Diversity in Faith at the International Ramadan Fair
September 23, 2009
Annually, I have the distinct pleasure at the invitation of the Young Moro Professionals Network to give a message to the International Ramadan Fair. In 2006, I attended as a visitor and found the idea of an International Ramadan Fair in Manila so valuable that, in the following years, I encouraged The Asia Foundation to provide a small amount of support to help in this outreach to Muslims and non-Muslims alike. The theme of this year’s fair, “Recognizing Diversity in Faith,” clearly reflects the realities of modern Philippine society, but is also drawn from the Qur’an where it says:
We created you from a single (pair) of a male and a female
and made you into nations and tribes
that ye may know each other.
Since Muslims are a minority in the Philippines, it requires special efforts to educate the majority population on the tenets of Islam. A sad fact of Philippine life is that mainstream Filipinos have a dimmer view of Muslims than Muslims in the Philippines have of non-Muslims. In scientific surveys sponsored by The Asia Foundation late last year (to explore the aftermath of the MOA-AD debacle), we found that, nationwide, Filipinos have moderately positive views of the trustworthiness of Muslims, while Muslims have strongly positive views of the trustworthiness of non-Muslims.
There is a bright side, though, to the survey results. In Isabela and Cotabato cities, which are surrounded by the Autonomous Region in Muslim Mindanao (ARMM) and roughly split between Christians and Muslim residents, the picture is better. The rating of the trustworthiness of non-Muslims by Muslims goes up, and the rating of the trustworthiness of Muslims by Christians goes up to the same levels. In short, it seems when people of diverse faiths actually live together and learn from each other, they are more willing to positively recognize and accept diversity in faith.
I’ve blogged before about a letter entitled, “A Common Word between Us and You” to all leaders of Christianity, coming from Muslim Scholars from every denomination and school of thought in Islam. The title of the letter comes from the verse in the Qur’an where Allah enjoins Muslims to issue the following call to Christians and Jews:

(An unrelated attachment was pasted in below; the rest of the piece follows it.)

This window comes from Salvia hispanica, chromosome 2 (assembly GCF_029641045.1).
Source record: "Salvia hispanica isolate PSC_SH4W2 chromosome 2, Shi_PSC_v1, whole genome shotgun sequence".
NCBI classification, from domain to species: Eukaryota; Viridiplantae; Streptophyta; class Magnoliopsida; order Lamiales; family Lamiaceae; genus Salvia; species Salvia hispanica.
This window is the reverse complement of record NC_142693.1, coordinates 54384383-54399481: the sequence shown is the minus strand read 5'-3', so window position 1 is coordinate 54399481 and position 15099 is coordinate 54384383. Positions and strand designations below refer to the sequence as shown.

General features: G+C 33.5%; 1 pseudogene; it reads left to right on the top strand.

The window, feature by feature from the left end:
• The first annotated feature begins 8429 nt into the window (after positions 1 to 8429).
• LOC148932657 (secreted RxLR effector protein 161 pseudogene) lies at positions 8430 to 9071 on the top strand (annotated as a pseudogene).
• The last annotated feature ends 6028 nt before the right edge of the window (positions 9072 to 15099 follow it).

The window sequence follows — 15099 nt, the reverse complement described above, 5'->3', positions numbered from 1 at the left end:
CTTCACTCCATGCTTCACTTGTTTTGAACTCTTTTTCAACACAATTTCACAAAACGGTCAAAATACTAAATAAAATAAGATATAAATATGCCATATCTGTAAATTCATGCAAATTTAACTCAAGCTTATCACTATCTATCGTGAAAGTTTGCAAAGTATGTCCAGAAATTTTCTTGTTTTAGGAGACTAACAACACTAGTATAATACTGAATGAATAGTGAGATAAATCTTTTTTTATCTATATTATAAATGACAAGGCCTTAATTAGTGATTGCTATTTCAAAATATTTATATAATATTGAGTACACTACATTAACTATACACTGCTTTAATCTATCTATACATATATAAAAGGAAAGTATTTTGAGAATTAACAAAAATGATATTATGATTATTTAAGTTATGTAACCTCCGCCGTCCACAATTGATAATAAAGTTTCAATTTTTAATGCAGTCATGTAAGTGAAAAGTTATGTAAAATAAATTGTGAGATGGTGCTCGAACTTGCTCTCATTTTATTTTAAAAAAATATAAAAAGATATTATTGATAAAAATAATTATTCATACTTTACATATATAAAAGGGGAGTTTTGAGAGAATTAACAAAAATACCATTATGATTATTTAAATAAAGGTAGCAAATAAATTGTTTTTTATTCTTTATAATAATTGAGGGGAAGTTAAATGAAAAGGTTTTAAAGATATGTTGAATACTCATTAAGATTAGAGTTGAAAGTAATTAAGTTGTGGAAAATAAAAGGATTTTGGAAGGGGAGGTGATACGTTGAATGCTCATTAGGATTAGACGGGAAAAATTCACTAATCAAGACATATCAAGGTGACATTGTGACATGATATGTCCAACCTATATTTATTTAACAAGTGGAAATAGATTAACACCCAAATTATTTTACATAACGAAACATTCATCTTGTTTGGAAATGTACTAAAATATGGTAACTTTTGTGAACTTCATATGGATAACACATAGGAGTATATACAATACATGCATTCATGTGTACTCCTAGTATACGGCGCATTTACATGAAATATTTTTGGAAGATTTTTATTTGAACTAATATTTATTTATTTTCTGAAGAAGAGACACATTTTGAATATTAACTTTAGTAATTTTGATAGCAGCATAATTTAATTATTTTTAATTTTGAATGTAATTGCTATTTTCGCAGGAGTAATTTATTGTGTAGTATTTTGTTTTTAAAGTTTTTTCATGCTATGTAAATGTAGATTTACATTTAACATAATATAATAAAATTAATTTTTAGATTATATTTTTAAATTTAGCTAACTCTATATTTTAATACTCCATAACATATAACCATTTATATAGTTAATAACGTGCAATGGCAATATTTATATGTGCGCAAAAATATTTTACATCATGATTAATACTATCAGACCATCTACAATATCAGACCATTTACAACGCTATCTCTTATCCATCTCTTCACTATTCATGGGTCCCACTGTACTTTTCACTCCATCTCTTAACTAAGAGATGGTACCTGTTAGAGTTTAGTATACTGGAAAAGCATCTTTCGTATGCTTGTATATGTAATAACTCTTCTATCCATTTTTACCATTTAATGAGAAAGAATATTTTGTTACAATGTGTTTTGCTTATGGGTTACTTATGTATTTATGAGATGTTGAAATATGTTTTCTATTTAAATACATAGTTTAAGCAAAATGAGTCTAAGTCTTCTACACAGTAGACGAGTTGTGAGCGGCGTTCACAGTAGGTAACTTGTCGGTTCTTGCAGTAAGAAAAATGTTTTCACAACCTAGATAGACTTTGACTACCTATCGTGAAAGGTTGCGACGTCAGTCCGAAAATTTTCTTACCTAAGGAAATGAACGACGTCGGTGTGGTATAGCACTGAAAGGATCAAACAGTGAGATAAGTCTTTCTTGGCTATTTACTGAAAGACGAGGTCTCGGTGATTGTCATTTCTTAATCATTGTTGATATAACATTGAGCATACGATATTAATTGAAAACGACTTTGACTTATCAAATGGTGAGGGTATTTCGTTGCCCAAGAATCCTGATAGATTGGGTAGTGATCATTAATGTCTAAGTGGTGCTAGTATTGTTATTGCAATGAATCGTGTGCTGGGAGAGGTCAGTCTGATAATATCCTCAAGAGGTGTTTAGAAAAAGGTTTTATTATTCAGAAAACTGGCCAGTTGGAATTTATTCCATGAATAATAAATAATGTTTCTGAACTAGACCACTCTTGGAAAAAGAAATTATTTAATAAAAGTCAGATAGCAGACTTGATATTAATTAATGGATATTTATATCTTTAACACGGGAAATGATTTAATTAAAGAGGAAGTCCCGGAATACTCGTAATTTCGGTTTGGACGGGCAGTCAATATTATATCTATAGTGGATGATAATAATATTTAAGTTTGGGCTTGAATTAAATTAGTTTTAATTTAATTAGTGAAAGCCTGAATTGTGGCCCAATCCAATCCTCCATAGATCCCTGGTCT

Say: O People of the Scripture! Come to a common word between us and you: that we shall worship none but God …
The letter pairs this verse with the injunction of the Prophet Muhammad,
None of you has faith until you love for your neighbor what you love for yourself.
The letter connects these Islamic thoughts with the New Testament of the Bible. When Jesus was asked what is the greatest commandment he responded (Mark 12:29-31)
“You shall love the Lord your God with all your heart, with all your soul, and with all your mind.”
This is the first and the greatest commandment.
And the second is: “You shall love your neighbor as yourself.”
The response to the letter can be followed on the website, www.acommonword.com and illustrates efforts to recognize diversity in faith.
A particularly important response was the First Seminar of the Catholic-Muslim Forum held between the Vatican and a delegation of the Muslim signatories of the open letter, A Common Word, in Rome in November 2008. Twenty-four participants and five advisors from each religion took part in the meeting. The theme of the seminar was “Love of God, Love of Neighbour,” as emphasized in the original letter. Pope Benedict XVI addressed the forum, and the Final Declaration included “We recognize that God’s creation in its plurality of cultures, civilizations, languages and peoples is a source of richness and should therefore never become a cause of tension and conflict.”
Mapping out practical action is a concrete way for people of different faiths to interact in positive ways. Next month in Washington, D.C., there will be a two-day conference entitled A Common Word Between Us and You: A Global Agenda for Change. The goal is to “develop proposals to advance global peace and security between Muslim and Western societies.” The recognition of diversity in faith is taking a practical turn.
September 21 is the official Philippine holiday for Eid’l Fitre. It is also the International Day of Peace, endorsed by the United Nations (UN). Jacqui Badcock, the Philippines UN Resident Coordinator, in her message for the International Day of Peace, reminds us of the tens of thousands of families in Mindanao still displaced by the conflict that flared up in September 2008, and who still fear returning to their homes. And, she added, the conflict makes it that much harder to achieve the Millennium Development Goals [http://www.un.org/millenniumgoals/] regarding health, education, poverty, and more, that the world community pledged to fulfill by 2015.
On September 21, 1972, 37 years ago, Martial Law was declared by President Ferdinand Marcos, initiating a period of 14 years of one-man-rule. We should use the coincidence of our celebration of Eid’l Fitre with these dates to remember that conflict and dictatorship are detrimental to all societies and to all faiths.
Steven Rood is The Asia Foundation’s Country Representative for the Philippines and Pacific Island Nations. Below is adapted from his address to the Young Moro Professional Network’s 4th International Ramadan Fair on September 21, 2009. He can be reached at firstname.lastname@example.org.
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